I want you dance like yo daddy
Dance like yo daddy
Come on and move like yo mama, you know you wanna
Go dance like yo daddy
And if you care what they’re thinking then you can’t have fun so come on
-Meghan Trainor, Dance Like Yo Daddy
On Saturday night, during the first home preseason game of the season, the Colts Junior Cheerleaders hit the field at Lucas Oil Stadium as the halftime entertainment.
It was a performance Colts Cheerleader manager Kelly Tilley had been anticipating for weeks.
— Colts Cheerleaders (@ColtsCheer) August 23, 2016
“I grew up dancing in a studio and having a very supportive mom and dad. And a dad who was not afraid to be goofy at home and dance with me and watch me do performances,” she says. “I had a very special and still have a very special bond with my dad.”
Inspired by that relationship, and with Meghan Trainor’s “Dance Like Yo Daddy” playing in the stadium, 300 dads and special guests joined the 300 girls on the field to shake, shimmy, and slide.
Kory Coleman was there with his daughter, Olivia. He says he always had dreams of running onto the field at Lucas Oil Stadium.
“That was the first time being on the field. I definitely never thought that it would be as a dancer,” he laughs.
He says he first heard about the dance in an email.
“As you kept scrolling down further and further, this thing came up that said daddy – daughter dance. And I was like, ‘What in the world is this?’ There was no mention of this when we signed up.”
But once he committed to it – he was in.
“I’m a pretty competitive person. So, I definitely took it somewhat seriously. We practiced a lot, really. I don’t know if that showed out on the field or not, but we definitely took it seriously.”
And so did his daughter.
“The one thing that Olivia kept telling me was, ‘Dad, you have to practice your shimmy. Your shimmy is not good at all.’ She definitely was giving me some pointers on that.”
And when it was over?
“I asked her, ‘What did you think?’ We’re off the field and she goes, ‘You know what? That was the best shimmy that you have done the entire time.’”
Charlie Smith first heard about the dance from his wife, who casually mentioned it to him about a month ago.
“And of course, me being the typical dad, I didn’t pay attention to anything she said, it went in one ear and out the other,” he says. “The next thing I know, I got an email that told me exactly what the dance was. And that’s when my eyes kind of got big.”
Smith calls himself a silly yet serious dad. He says he jumps at the chance to do things with his two daughters, Kennedy and Kamryn. For him, it was mostly about making a memory.
“When we were at practice, I was listening to Megan, one of the veterans, talk about how she had done something similar. I think it was with her grandfather and how special it was to her. And that day of practice, it just dawned on me, this is going to be something that they’re going to remember.”
Steve Kovecsi was also informed about the dance by his wife, who told him he wasn’t going to be happy about it – because it was the same night as his 20-year high school reunion.
“I said, ‘Oh, you’ve got to be kidding. But, this is a no-brainer here – I’ve got to do this with Sophia. I’ll miss the reunion because I look at this as kind of a once in a lifetime opportunity.’”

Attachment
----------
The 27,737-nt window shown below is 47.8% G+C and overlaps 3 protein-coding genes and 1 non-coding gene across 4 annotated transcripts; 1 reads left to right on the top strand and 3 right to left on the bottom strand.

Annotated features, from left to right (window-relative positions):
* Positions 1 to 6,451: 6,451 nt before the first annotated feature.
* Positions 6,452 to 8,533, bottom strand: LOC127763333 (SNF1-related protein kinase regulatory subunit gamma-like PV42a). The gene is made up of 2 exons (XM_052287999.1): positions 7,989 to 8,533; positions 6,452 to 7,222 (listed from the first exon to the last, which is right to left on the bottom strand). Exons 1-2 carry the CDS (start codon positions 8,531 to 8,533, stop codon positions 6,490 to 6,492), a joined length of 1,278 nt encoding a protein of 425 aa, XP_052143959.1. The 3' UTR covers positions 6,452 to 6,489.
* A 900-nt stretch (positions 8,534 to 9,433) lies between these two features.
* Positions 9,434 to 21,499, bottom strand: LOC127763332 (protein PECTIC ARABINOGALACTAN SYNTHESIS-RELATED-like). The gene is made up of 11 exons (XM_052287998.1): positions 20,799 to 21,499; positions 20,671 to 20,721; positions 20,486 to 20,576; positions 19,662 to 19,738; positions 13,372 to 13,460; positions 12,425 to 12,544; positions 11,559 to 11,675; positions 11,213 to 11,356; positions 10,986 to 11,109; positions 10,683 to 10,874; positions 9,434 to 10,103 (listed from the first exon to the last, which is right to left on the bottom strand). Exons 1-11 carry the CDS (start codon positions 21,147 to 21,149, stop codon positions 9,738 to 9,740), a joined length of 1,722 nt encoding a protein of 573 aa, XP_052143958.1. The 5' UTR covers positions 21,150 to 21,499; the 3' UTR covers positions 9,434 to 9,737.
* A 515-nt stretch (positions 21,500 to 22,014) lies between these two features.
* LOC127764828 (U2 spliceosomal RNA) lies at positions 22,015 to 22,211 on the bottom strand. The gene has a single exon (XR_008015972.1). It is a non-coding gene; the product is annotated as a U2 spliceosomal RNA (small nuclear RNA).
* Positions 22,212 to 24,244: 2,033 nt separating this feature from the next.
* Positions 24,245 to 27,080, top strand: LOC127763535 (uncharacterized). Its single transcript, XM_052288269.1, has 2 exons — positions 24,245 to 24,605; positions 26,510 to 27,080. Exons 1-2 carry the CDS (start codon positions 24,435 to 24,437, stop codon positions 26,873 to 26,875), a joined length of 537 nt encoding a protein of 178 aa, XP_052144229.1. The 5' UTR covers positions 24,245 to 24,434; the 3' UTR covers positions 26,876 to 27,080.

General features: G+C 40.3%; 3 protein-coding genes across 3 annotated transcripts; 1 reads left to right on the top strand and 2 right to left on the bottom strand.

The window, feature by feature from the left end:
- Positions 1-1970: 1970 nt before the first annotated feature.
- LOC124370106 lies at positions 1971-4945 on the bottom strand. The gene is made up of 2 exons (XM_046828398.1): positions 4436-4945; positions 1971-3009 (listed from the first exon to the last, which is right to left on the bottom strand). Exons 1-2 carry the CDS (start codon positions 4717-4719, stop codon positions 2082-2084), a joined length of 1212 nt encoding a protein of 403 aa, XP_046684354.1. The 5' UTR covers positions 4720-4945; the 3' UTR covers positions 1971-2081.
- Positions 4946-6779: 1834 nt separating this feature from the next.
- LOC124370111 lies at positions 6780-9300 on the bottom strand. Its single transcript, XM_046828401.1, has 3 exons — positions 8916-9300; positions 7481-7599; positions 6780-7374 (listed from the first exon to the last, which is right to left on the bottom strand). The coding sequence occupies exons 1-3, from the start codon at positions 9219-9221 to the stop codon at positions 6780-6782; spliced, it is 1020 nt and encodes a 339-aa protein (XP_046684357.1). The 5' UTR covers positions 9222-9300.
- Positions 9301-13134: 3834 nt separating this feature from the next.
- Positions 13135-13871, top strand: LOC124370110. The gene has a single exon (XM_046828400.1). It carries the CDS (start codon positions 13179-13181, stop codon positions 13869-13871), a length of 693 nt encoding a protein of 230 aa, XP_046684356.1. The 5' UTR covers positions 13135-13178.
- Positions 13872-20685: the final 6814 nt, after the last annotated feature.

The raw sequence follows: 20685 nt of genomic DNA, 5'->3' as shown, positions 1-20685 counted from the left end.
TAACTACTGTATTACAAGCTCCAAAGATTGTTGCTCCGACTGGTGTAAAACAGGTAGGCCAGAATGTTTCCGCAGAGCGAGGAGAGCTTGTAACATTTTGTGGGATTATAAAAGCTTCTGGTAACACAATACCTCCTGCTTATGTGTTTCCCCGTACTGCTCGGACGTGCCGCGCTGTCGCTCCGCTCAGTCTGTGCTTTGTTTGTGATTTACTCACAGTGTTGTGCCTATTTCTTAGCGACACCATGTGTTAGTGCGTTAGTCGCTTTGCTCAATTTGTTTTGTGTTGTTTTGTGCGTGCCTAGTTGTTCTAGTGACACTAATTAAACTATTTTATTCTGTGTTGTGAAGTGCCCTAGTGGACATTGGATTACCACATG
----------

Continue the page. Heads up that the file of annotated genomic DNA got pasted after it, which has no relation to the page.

And it was.
“To top it off, my three nieces and two of my brother-in-laws also performed with us. So, we kind of made it a big family affair, if you will. Grandparents, they all came and had all the family there watching and taking pictures.”
But he doesn’t need a photo to remember his daughter’s reaction.
“The look in her eyes and the smile on her face when we were done, I think that’s probably the lasting impression that’s going to stay with me the longest,” he says.
Brad Oster and Brian Holtzleiter are police officers who work security on game day at Lucas Oil Stadium. Their daughters, Abi and Caitlin, are in Junior Cheer together.
They were able to leave their posts at halftime to join them on the field, but they didn’t have time to change out of their uniforms.
“The guy in front us, he goes, ‘You’re a police officer?’ I said, ‘Yeah. So, be prepared. We’ll probably be on the jumbotron because we’re going to stick out like sore thumbs,’” says Oster.
They did – stick out and make the big screen.
Holtzleiter says not only was it a good time – it was important time. In law enforcement, they work a lot of weekends and holidays and miss out on a lot of family time.
“I hope by people seeing that video, with everything that’s going on in the country now with law enforcement, hopefully they see that we’re people too and we have families and we love our families and just try to get home to them each night,” he says.
It was entertainment, but it was also a sweet display of fatherly love.
“There’s just something about grown men coming in and being silly and goofy and having fun with their kids that just makes everybody have a great day,” says Tilley.
And like so many things, at the heart of it is a life lesson. It’s one Coleman tries to reinforce with his daughter.
“If you do something that’s a little bit uncomfortable, the chances of it being very rewarding sometime in the future or even at that moment are pretty high,” he says. “So, I just always want her to know – hey, go and try these things. You may be very bad at it or you may end up being really, really good at it. But you just never know until you actually go through with it.”
As the song goes…
And if you care what they’re thinking then you can’t have fun so come on.
They may have been uncomfortable, but these dads cast their insecurities aside and stepped up for their daughters in a big way.
And the reward was a special memory they’ll both cherish forever.